March 9th, 2009

Quake Engine code review : Architecture (1/4)

I happily dove into Quake World source code. Here is what I understood, hopefully it will help someone to swim.

This article is in four parts :

Architecture section
Network section
Prediction section
Rendition section

Quake Client

A good starting point to study Quake is the qwcl (client) project. The entry point WinMain can be found in sys_win.c. A quick summary of the code is as follows:

		while (1)
				newtime = Sys_DoubleTime ();
				time = newtime - oldtime;
				Host_Frame (time)
					/* Network */
					/* Prediction//Collision */
					/* Rendition */
				oldtime = newtime;

From here, we can identify the three key elements of Quake World:

The network layer (also called Net Channel) outputs world information into the frames variable ( An array of frame_t). They are picked up by the prediction layer, where collisions are also taken care of and data are outputted under the form of Visibility Edicts (cl_visedicts) and the POV definition. VisEdicts are used by the rendition layer, in addition to the POV (cl.sim*) variables to render the scene.

setjmp :

Setup a code waypoint, if anything bad happens, program jumps back here.

Sys_SendKeyEvents :

Retrieve Windows OS messages, minimizing etc... Update engine variable accordingly (world is not rendered if window is minimized for example).

IN_Commands :

Get joystick inputs.

Cbuf_Execute :

In every game loop, commands in the buffer are executed. Commands are generated mostly via the console, but can also come from the server or even direct keystroke.

The game starts with a exec quake.rc in the command buffer.

CL_ReadPackets and CL_SendCmd :

Take care of the Network piece of the engine. CL_SendCmd grabs the mouse/keyboard inputs, generates a command, which is then sent. As Quake World used UDP, the reliability is mainly replicated via a set of sequence/sequenceACK in the netChannel packet headers. Additionally, the last sent command is systematically re-sent. Regarding the flow control, there is no limitation on client side, updates are sent as fast as possible. On server side, a message is sent to a client only if a packet has been received and if the sending rate is below a "choke" limit. This limit is set from client side and sent to the server.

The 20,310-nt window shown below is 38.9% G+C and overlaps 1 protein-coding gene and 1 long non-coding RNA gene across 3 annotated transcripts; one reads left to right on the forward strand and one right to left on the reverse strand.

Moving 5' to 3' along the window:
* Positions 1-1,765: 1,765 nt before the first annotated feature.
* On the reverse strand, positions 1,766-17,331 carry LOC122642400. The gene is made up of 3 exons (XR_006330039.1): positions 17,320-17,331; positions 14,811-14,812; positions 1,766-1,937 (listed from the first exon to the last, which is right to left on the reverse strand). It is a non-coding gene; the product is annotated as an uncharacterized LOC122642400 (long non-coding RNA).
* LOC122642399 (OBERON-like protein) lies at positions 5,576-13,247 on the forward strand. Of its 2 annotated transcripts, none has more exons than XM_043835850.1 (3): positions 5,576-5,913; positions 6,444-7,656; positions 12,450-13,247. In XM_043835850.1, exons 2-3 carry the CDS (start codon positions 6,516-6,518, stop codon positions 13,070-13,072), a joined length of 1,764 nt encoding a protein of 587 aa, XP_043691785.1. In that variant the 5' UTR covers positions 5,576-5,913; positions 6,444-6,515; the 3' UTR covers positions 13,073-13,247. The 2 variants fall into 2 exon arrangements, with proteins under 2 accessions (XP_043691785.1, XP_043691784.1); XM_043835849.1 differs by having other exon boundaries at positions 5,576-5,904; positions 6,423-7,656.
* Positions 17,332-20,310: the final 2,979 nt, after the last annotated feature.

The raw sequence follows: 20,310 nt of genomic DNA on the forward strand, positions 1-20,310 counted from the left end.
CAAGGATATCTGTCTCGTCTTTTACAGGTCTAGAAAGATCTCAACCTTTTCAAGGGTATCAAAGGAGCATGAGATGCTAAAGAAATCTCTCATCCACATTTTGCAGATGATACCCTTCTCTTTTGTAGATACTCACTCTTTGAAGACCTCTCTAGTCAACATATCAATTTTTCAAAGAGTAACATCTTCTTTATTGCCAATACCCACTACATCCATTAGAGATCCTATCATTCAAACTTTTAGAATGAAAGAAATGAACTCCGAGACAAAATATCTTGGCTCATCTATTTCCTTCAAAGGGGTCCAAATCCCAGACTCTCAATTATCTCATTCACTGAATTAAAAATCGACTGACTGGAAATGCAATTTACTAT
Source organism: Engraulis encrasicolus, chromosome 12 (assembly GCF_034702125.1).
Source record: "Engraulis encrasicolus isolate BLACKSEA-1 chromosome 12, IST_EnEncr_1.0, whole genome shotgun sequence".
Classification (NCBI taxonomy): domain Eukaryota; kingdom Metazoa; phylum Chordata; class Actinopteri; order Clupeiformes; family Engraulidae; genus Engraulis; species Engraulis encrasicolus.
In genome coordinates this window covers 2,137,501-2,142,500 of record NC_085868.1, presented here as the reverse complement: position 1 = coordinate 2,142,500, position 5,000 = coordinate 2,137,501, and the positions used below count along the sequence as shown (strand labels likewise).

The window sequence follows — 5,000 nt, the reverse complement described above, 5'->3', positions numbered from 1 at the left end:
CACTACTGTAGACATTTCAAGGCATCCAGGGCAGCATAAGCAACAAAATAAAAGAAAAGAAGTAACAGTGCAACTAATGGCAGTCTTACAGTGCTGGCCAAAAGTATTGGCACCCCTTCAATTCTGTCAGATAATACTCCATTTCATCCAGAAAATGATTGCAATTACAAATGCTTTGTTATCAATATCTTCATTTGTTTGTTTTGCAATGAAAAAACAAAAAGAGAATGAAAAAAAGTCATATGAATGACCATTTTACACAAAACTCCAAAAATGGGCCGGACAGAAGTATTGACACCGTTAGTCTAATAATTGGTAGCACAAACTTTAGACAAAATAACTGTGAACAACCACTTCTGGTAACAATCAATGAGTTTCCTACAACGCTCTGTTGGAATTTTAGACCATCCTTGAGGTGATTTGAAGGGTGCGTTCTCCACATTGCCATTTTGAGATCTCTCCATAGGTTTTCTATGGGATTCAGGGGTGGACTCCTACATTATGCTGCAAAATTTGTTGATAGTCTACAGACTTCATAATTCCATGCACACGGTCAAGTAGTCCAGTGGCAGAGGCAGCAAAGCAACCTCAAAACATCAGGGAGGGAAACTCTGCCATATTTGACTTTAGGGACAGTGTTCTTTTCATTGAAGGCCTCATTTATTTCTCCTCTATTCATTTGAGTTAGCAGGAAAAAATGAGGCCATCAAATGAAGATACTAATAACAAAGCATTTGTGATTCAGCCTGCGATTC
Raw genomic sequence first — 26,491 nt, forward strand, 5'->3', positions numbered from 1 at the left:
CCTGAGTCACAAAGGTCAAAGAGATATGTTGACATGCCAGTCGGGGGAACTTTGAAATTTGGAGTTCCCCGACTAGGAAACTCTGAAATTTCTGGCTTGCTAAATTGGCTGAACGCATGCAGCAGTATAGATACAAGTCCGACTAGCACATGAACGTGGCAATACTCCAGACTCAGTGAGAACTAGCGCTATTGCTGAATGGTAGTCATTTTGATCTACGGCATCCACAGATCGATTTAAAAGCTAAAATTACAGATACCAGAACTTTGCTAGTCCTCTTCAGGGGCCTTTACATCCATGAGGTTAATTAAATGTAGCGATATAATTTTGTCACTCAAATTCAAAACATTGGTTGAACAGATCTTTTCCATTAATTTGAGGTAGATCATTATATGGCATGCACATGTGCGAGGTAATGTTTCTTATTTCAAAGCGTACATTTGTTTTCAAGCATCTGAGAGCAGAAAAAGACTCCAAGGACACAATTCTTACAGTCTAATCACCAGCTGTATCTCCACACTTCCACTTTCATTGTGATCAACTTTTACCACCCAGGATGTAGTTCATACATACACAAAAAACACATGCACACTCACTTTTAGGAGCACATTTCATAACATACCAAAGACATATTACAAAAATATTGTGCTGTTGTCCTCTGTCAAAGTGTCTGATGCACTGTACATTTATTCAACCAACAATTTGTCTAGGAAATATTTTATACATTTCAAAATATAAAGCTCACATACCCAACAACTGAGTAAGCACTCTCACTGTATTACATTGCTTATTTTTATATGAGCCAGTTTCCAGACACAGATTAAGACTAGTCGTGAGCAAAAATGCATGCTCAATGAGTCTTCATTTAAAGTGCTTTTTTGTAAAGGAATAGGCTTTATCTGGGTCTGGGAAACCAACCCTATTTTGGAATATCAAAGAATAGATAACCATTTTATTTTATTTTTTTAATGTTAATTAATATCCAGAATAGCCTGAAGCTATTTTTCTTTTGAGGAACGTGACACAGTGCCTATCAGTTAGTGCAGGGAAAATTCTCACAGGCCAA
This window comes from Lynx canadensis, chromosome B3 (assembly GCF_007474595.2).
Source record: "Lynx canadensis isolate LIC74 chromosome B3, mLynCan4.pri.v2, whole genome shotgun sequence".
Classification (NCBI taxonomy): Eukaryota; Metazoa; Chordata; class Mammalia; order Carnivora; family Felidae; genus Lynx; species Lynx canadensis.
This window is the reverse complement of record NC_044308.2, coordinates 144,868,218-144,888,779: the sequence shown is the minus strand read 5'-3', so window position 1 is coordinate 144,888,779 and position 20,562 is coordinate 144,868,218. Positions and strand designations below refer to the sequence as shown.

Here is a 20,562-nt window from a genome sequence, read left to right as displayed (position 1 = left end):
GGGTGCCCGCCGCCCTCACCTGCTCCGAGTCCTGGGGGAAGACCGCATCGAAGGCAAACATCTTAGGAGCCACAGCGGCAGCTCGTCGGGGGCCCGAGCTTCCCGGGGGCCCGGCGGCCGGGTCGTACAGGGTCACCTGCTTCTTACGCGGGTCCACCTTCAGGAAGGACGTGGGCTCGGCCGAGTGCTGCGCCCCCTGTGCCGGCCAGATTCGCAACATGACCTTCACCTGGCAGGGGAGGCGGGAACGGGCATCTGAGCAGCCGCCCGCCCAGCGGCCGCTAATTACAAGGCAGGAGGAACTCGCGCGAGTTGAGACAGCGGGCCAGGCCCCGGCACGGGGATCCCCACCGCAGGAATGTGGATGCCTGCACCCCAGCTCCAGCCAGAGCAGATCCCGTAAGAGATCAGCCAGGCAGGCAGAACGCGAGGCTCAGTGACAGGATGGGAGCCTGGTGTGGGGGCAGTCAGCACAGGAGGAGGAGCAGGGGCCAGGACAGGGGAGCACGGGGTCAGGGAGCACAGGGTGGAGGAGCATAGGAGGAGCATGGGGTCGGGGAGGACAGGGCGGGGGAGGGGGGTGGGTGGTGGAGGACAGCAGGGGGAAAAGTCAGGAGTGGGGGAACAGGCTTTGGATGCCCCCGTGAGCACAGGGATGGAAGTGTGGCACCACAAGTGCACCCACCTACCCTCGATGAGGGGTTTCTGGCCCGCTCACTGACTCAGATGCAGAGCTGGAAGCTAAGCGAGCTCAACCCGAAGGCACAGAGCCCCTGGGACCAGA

An entire section is dedicated to this part.

CL_SetUpPlayerPrediction , CL_PredictMove and CL_EmitEntities :

Take care of the Prediction piece of the engine as well as collisions. The goal is mainly to fight network communication latency.

An entire section is dedicated to this part.

SCR_UpdateScreen :

Take care of the Rendition piece of the engine. In this part, the BSP/PVS is extensively used. This is also where a fork occurs in the code based on include/define. Quake engine can render the world either with pure software or hardware accelerated.

An entire section is dedicated to this part.

Opening the zip and compiling

Opening the zip:

Upon opening, there is two folders/Visual Studio projects: QW and WinQuake.

I studied Quake World, openGL rendered ; Upon opening the solution, 4 sub-projects can be seen:


After installation of Windows and DirectX SDKs, compilation with Visual Studio 2008 raised one error :

		.\net_wins.c(178) : error C2072: '_errno' : initialization of a function

Nowadays, _errno is a Microsoft macro used for something else. You can fix these errors by changing the name of the variable from _errno to qerrno for example.


	if (ret == -1)


		int qerrno = WSAGetLastError();

		if (qerrno == WSAEWOULDBLOCK)

			return false;

		if (qerrno == WSAEMSGSIZE) {

			Con_Printf ("Warning:  Oversize packet from %s\n",

				NET_AdrToString (net_from));

			return false;


		Sys_Error ("NET_GetPacket: %s", strerror(qerrno));


The linker will complain about LIBC.lib in qwcl project, just add it to the list of "Ignored Library", the 4 projects should build.


For the IDE, Visual Studio Express (free), was awesome.
A few books I highly recommend to read if you want to dig further into BSP/PVS based engine, Id Software and Quake:

My bookshelf during the Quake Source Code week:



Fabien Sanglard @2009